Zamdela Township: The explosion of confrontational politics, early 1980s to 1990

  • Tshepo Moloi University of the Free State, South Africa
Keywords: Zamdela, Sasolburg, SASOL, Azanian People's Organisation (AZAPO), Azanian Student Movement (AZASM), Congress of South African Students (COSAS), Black Local Authorities, Councillors, Swart plaaslike bestuur, Raadslede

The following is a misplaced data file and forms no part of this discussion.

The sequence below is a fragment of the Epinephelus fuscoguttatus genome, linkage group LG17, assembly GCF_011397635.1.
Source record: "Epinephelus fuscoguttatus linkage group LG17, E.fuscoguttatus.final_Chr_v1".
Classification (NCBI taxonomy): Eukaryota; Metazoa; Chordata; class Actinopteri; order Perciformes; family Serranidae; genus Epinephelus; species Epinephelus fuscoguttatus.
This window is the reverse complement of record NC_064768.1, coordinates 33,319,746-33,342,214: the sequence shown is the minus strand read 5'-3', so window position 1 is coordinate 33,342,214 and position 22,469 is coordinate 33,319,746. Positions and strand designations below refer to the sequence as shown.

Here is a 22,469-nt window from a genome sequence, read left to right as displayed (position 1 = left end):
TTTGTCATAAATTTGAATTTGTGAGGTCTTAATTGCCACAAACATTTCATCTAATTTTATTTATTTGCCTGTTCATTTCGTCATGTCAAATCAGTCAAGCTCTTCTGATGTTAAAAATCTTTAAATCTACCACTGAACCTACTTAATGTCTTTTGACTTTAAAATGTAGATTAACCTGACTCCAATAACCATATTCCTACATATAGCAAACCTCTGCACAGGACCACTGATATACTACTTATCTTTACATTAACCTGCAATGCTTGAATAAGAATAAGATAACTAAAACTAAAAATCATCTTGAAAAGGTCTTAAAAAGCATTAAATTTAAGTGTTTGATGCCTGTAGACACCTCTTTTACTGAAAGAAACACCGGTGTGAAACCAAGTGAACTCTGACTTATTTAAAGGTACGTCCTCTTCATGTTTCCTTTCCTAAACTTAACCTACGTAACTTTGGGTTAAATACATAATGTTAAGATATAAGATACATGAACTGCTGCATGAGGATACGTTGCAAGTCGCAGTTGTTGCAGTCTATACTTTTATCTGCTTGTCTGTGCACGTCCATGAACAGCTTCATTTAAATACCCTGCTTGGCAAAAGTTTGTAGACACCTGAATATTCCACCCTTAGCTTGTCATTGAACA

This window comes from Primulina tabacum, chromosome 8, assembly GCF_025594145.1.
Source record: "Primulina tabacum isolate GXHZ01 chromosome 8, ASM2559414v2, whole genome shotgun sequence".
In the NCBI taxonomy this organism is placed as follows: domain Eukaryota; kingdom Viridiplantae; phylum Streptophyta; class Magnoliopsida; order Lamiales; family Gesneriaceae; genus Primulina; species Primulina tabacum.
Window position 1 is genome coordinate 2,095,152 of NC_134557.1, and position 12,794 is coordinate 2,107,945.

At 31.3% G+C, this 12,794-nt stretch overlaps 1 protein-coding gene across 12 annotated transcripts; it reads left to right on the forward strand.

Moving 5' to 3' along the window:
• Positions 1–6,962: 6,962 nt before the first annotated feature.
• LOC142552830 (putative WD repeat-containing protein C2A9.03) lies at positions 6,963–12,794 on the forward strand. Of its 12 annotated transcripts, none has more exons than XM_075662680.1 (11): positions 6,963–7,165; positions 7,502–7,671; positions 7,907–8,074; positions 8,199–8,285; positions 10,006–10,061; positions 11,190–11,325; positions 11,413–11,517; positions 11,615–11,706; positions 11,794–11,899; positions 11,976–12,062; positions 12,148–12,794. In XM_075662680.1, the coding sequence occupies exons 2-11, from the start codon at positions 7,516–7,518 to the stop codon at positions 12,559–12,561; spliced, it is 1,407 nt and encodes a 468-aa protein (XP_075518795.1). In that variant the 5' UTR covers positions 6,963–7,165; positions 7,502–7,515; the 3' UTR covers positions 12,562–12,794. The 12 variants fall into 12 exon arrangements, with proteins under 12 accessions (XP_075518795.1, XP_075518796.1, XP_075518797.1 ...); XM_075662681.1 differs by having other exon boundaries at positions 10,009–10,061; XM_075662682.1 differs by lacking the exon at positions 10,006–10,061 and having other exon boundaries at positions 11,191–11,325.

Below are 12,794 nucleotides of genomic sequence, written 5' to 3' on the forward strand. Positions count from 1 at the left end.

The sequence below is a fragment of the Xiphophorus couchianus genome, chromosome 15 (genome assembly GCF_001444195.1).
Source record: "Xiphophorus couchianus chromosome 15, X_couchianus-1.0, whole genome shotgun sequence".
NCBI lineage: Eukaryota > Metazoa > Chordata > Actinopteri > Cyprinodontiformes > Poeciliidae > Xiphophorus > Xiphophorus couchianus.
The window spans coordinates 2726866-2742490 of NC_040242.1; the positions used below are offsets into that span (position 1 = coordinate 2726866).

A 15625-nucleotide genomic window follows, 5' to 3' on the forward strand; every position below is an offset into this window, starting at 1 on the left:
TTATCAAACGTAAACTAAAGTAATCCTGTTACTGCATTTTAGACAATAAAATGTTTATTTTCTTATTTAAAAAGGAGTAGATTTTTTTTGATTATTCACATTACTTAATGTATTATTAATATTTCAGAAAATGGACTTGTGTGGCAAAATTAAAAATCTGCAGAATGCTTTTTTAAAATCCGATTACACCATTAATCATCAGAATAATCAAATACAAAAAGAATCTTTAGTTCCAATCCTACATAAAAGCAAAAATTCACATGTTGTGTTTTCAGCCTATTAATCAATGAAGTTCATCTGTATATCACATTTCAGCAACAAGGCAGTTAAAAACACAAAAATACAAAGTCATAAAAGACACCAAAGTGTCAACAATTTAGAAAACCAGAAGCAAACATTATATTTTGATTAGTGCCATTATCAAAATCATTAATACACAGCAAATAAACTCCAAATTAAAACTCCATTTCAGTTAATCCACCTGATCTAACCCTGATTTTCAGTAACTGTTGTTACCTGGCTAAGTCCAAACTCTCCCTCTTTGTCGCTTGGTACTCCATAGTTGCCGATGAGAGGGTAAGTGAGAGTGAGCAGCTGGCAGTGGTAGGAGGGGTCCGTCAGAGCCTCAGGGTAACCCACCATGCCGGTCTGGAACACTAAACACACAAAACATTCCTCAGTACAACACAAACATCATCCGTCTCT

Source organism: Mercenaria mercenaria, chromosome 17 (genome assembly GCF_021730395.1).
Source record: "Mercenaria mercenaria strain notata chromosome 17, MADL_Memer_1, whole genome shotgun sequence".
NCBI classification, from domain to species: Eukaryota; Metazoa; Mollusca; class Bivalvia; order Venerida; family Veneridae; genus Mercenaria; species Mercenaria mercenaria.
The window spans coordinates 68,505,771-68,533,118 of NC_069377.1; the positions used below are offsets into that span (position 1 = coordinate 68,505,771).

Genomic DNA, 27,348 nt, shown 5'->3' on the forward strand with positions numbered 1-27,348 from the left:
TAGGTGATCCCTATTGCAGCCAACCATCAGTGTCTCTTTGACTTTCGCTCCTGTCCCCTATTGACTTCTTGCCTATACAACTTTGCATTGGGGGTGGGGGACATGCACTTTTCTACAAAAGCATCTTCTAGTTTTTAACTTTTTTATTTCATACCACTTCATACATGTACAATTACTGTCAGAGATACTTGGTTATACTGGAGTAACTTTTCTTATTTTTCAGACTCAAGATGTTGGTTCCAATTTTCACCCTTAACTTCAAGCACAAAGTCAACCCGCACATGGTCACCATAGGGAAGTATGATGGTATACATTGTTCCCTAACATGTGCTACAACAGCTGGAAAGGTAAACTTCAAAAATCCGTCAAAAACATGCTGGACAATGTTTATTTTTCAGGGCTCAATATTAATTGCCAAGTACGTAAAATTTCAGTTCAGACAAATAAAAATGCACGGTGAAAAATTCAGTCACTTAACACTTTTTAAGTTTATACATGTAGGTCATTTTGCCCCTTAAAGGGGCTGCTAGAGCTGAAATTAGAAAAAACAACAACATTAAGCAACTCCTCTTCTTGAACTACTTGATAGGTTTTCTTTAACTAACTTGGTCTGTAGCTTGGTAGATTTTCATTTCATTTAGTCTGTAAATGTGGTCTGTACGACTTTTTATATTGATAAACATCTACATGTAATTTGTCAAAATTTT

Zamdela Township, established by SASOL in 1954, was a typical company township and politically tranquil for a number of decades after its establishment. This situation, however, changed in the 1980s. Just like other townships across the country, Zamdela was on “fire” by the mid-1980s. The residents of the township were aggrieved by hiking of rent, lack of service delivery and perceived corruption by the local councillors, established through the regime’s reforms from the mid-1970s through to the 1980s. In expressing their discontent and anger, they attacked the councillors and denied them space to work freely. Unlike other townships, such as Alexandra, confrontational politics in Zamdela were ignited and spearheaded by secondary school students and out-of-school youth - and not by adults. Undoubtedly, the bombing of SASOL and NATREF plants by members of uMkhonto we Sizwe (MK), the military wing of the African National Congress, left a lasting impact on the young people in the township. In this article, it will be argued that the role played by the Azanian People’s Organisation (AZAPO) and its student wing, the Azanian Student Movement (AZASM), and later the United Democratic Front-affiliated Congress of South African Students (COSAS) really galvanised the students and youth in the township to challenge the apartheid regime in general and the local authorities in particular.


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